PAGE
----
Pin 3 we’ve looked at. Pins 4, 5, and 6 are inputs and outputs all labelled above, so no need to discuss those.
Pin 7 is more interesting. It’s the High Frequency Tracking. This pin produces a current which can be used to compensate for the way that the time taken for the internal comparator to switch becomes significant at higher frequencies (>5KHz or so). The lower half of the preset resistor serves as a resistor to ground which converts this current to a voltage, and the upper half and the series resistor (1M) feed a small portion back into the Frequency CV input at Pin 15.
Pin 11 is the next important one. It’s the VCO’s timing capacitor. Use a good quality capacitor here, with low leakage and low tempco. Polystyrene film used to be the best regarded, and is specified in many of the manufacturer’s schematics, but Mica is mentioned in the datasheet and there are other options now (C0G, for example). Note that the datasheet circuit describes the capacitor as “1000pF” rather than “1nF” and virtually all manufacturer’s schematics I’ve seen have followed both the datasheet value (logical, since they all want the same audio range) and the naming convention. I’ve saved space by breaking the convention and calling it “1nF” instead.
Pin 13 is the Linear FM input, with an associated bias network. I haven’t seen a schematic that uses it, so mostly you only see the bias network (1M5, 470R, 10n) connected to this pin.
Pin 15 is the Frequency CV input. This is a virtual ground summing node, and you usually see a bias network as shown (360K, 470R, 10n), although often with the values tweaked, followed by the summing resistors coming from the various CV sources.
Ok, so here’s one of Roland’s several implementations. This seems to be virtually identical to the Jupiter 6, bar one or two minor value changes. It’s a bit hard to tell, because the Jupiter 6 schematic doesn’t tell you what values are inside the special resistor arrays Roland used in both synths. The layouts are the same for sure, so I’m guessing the arrays are too.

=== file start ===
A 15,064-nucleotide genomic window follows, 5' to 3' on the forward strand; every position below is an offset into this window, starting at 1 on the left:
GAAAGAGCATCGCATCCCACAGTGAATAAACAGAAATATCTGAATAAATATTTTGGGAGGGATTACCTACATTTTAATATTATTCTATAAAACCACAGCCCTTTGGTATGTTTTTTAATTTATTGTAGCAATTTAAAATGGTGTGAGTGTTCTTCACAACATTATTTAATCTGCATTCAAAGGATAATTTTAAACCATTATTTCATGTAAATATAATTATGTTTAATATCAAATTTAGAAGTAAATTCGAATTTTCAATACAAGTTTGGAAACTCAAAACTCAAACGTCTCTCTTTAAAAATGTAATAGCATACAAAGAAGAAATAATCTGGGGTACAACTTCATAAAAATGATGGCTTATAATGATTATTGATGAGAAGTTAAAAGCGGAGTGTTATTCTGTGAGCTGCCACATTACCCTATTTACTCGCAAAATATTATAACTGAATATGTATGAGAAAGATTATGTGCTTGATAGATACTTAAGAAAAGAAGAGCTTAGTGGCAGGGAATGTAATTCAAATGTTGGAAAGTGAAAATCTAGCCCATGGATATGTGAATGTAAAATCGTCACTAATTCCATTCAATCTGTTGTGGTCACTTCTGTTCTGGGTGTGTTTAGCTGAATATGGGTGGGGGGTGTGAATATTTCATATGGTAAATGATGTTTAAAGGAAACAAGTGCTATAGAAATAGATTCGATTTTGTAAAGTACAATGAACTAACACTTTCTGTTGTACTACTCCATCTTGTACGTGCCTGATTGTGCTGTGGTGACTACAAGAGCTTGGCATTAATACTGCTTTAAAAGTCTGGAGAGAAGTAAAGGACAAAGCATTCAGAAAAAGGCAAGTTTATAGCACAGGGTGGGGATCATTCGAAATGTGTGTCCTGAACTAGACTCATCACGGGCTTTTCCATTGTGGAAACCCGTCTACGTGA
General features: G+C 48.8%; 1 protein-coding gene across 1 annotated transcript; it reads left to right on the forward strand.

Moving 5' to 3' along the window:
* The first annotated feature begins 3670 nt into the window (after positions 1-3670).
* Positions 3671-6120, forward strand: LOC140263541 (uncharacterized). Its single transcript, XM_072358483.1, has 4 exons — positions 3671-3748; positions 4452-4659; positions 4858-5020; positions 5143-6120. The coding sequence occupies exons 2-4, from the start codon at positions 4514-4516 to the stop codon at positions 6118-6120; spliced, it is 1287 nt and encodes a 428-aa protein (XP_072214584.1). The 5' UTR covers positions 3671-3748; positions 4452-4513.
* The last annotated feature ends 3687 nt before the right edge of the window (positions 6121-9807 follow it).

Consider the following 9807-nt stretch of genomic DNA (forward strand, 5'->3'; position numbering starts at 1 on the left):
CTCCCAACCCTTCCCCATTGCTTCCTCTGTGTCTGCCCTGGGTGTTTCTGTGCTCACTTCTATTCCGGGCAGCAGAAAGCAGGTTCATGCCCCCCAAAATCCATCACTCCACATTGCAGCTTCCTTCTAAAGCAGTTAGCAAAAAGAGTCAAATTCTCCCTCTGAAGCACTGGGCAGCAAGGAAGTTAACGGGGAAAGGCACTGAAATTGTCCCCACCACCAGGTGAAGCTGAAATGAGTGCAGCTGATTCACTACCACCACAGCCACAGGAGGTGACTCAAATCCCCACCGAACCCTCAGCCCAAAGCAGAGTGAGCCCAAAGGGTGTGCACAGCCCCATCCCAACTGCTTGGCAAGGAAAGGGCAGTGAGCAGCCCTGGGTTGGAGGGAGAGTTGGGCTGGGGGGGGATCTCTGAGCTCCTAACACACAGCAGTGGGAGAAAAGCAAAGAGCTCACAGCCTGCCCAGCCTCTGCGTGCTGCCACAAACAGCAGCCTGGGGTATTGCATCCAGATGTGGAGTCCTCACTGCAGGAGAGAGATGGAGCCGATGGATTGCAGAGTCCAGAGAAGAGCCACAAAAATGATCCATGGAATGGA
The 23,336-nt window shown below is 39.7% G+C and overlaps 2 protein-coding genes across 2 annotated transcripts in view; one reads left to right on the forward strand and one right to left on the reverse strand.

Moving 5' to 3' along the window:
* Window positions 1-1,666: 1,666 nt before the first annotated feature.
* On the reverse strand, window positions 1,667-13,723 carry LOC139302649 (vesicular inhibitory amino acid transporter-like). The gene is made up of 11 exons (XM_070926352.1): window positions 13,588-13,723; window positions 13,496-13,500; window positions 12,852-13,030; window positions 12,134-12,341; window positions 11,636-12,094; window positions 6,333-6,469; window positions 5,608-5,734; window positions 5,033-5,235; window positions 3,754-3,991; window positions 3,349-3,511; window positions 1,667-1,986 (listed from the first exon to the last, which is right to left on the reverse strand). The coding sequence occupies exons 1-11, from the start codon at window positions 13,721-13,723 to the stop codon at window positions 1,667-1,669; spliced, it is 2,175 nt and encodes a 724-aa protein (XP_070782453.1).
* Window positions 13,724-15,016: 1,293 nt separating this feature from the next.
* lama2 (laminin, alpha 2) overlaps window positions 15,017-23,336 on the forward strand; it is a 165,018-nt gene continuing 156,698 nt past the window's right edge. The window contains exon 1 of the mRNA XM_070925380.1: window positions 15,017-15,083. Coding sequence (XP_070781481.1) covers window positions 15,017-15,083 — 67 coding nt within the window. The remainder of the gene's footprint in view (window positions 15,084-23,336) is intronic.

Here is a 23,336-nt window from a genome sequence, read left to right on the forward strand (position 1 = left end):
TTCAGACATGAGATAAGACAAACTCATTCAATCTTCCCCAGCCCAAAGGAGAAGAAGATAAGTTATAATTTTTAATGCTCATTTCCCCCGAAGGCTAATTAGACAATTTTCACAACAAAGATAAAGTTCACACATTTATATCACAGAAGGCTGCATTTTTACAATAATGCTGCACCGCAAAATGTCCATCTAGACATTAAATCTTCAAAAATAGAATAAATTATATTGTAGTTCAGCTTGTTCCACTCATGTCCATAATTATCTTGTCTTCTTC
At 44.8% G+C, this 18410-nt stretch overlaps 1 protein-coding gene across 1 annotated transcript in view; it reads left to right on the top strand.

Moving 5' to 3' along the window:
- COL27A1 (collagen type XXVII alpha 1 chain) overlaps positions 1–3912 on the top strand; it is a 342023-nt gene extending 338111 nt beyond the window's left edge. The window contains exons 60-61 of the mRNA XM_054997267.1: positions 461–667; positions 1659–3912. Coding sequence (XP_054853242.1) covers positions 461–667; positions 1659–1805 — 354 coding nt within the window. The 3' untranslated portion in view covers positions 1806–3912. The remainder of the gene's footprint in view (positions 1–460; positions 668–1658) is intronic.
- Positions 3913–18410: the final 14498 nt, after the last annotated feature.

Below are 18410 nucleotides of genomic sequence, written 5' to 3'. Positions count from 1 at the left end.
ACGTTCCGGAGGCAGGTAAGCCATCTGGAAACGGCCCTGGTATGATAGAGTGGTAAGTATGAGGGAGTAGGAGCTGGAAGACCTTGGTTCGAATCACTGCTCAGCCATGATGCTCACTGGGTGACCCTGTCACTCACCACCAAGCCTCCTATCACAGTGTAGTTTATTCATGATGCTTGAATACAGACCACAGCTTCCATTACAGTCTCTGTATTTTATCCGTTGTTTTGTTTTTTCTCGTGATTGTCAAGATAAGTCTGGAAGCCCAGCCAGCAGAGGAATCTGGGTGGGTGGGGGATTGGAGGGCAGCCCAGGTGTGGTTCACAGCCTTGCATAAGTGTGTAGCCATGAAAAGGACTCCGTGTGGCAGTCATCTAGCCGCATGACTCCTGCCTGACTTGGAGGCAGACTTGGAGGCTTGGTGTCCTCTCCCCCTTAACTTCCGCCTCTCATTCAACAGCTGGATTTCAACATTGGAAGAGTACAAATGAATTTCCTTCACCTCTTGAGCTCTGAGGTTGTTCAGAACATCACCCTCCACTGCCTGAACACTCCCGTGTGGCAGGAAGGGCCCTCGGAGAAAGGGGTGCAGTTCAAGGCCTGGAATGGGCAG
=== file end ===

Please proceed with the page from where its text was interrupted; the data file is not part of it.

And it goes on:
The SH-101 is a strange beast, in that it uses four different positive power rails; +5V, +9V, +14V and +15V. In addition there are Ground and -5V power connections.
So, what’s different in this one? There’s an emitter follower buffer on the Pin 4 Pulse output, and the Pulse Width control on Pin 5 is handled quite differently to other designs. They’ve added a trimmer to get an exact value on Pin 14. The recommended value is 1.8K, and the combination of 1.69K plus a 300 Ohm trimmer gives that value. Other synths have simply specified a 1% resistor in this location, so the trimmer seems a little like overkill. There are also trimmers for the “Range Width” (that is to say “1V/Oct”) coming in from the DAC, and a VCO Tune trimmer to set the basic pitch. Again, there’s no linear FM.
Sequential Prophet 5 Rev.3
As everyone knows by now, the early Prophets used SSM chips, while the later Rev.3 moved to CEMs, which Sequential then stuck with for all future products. You can argue about the relative merits of one versus the other, but the fact is that they were having tuning problems, and using the CEM3340 helped them solve them.
Interestingly, the High Frequency tuning trim on Pin 7 isn’t used. Presumably the P5’s internal autotune routine was able to compensate for the notes tending towards flat at the high end, so there was no need.